HOSTS(5) Linux Programmer's Manual HOSTS(5)
hosts - static table lookup for hostnames
This manual page describes the format of the /etc/hosts file. This file is a simple text
file that associates IP addresses with hostnames, one line per IP address. For each host
a single line should be present with the following information:
IP_address canonical_hostname [aliases...]
Fields of the entry are separated by any number of blanks and/or tab characters. Text
from a "#" character until the end of the line is a comment, and is ignored. Host names
may contain only alphanumeric characters, minus signs ("-"), and periods ("."). They must
begin with an alphabetic character and end with an alphanumeric character. Optional
aliases provide for name changes, alternate spellings, shorter hostnames, or generic host-
names (for example, localhost).
The Berkeley Internet Name Domain (BIND) Server implements the Internet name server for
UNIX systems. It augments or replaces the /etc/hosts file or hostname lookup, and frees a
host from relying on /etc/hosts being up to date and complete.
In modern systems, even though the host table has been superseded by DNS, it is still
widely used for:
Most systems have a small host table containing the name and address information
for important hosts on the local network. This is useful when DNS is not running,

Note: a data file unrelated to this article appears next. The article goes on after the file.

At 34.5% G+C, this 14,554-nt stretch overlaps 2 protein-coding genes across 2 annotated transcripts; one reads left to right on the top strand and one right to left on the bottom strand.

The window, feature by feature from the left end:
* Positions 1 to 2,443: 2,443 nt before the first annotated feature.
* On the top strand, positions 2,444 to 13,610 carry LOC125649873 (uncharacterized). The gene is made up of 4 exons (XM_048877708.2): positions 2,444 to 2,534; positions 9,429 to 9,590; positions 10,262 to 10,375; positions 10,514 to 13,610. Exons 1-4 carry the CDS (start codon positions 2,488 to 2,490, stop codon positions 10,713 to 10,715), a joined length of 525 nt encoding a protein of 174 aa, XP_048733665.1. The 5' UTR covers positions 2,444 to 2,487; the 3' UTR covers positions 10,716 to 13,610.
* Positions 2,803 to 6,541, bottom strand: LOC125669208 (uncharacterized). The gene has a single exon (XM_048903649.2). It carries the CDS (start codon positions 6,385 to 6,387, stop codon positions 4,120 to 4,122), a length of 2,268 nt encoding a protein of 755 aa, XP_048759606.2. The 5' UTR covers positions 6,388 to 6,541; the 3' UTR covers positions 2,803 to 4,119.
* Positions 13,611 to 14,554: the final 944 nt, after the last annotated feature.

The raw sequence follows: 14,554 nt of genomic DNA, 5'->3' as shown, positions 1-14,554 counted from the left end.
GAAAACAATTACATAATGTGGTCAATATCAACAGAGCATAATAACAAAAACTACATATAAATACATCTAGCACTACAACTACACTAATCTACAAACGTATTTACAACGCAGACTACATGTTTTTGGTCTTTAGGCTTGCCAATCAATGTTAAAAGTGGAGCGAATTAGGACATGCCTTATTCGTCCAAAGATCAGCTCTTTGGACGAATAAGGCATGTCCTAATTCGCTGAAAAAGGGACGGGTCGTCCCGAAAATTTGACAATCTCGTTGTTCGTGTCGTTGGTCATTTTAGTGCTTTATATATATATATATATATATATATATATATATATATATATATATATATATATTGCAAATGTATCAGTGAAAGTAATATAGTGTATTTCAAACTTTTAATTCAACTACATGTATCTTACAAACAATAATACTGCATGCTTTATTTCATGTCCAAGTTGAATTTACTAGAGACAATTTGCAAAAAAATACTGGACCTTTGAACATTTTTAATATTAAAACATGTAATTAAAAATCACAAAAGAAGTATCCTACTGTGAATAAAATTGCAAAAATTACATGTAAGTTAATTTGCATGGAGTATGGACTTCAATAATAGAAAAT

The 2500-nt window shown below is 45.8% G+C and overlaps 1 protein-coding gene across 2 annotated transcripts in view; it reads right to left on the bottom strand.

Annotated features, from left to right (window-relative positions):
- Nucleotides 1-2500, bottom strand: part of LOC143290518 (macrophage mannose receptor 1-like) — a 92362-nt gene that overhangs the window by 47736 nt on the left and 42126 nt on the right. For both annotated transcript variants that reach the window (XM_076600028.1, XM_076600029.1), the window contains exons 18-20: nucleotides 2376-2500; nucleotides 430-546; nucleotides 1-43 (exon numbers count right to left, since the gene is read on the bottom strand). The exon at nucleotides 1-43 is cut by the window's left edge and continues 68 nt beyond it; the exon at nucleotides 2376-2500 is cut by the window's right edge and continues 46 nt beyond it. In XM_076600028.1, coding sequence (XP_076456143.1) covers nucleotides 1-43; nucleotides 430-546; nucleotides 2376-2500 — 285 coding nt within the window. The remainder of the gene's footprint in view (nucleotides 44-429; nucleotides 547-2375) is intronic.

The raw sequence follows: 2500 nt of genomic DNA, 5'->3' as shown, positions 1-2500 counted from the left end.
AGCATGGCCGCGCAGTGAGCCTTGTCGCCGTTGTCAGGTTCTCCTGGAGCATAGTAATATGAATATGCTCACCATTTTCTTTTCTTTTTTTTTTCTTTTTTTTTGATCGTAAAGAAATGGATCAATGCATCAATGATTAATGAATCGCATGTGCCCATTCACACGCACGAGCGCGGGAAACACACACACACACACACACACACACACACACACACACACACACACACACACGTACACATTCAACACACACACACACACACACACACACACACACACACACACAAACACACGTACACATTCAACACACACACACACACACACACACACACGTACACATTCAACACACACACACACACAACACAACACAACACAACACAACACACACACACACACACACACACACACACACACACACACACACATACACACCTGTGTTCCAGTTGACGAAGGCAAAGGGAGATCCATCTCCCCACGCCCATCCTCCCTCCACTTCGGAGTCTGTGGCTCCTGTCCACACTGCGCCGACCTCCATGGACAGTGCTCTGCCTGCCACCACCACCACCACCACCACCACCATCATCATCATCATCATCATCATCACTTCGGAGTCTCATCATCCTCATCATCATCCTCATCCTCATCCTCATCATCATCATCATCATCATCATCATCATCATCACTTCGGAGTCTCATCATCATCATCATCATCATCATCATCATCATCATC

for example during system bootup.
NIS Sites that use NIS use the host table as input to the NIS host database. Even
though NIS can be used with DNS, most NIS sites still use the host table with an
entry for all local hosts as a backup.
Very small sites that are isolated from the network use the host table instead of
DNS. If the local information rarely changes, and the network is not connected to
the Internet, DNS offers little advantage.
Modifications to this file normally take effect immediately, except in cases where the
file is cached by applications.
RFC 952 gave the original format for the host table, though it has since changed.
Before the advent of DNS, the host table was the only way of resolving hostnames on the
fledgling Internet. Indeed, this file could be created from the official host data base
maintained at the Network Information Control Center (NIC), though local changes were
often required to bring it up to date regarding unofficial aliases and/or unknown hosts.
The NIC no longer maintains the hosts.txt files, though looking around at the time of
writing (circa 2000), there are historical hosts.txt files on the WWW. I just found
three, from 92, 94, and 95.
192.168.1.10 foo.mydomain.org foo
192.168.1.13 bar.mydomain.org bar
220.127.116.11 master.debian.org master
hostname(1), resolver(3), resolver(5), hostname(7), named(8)
Internet RFC 952
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project, and information about reporting bugs, can be found at
Linux 2002-06-16 HOSTS(5)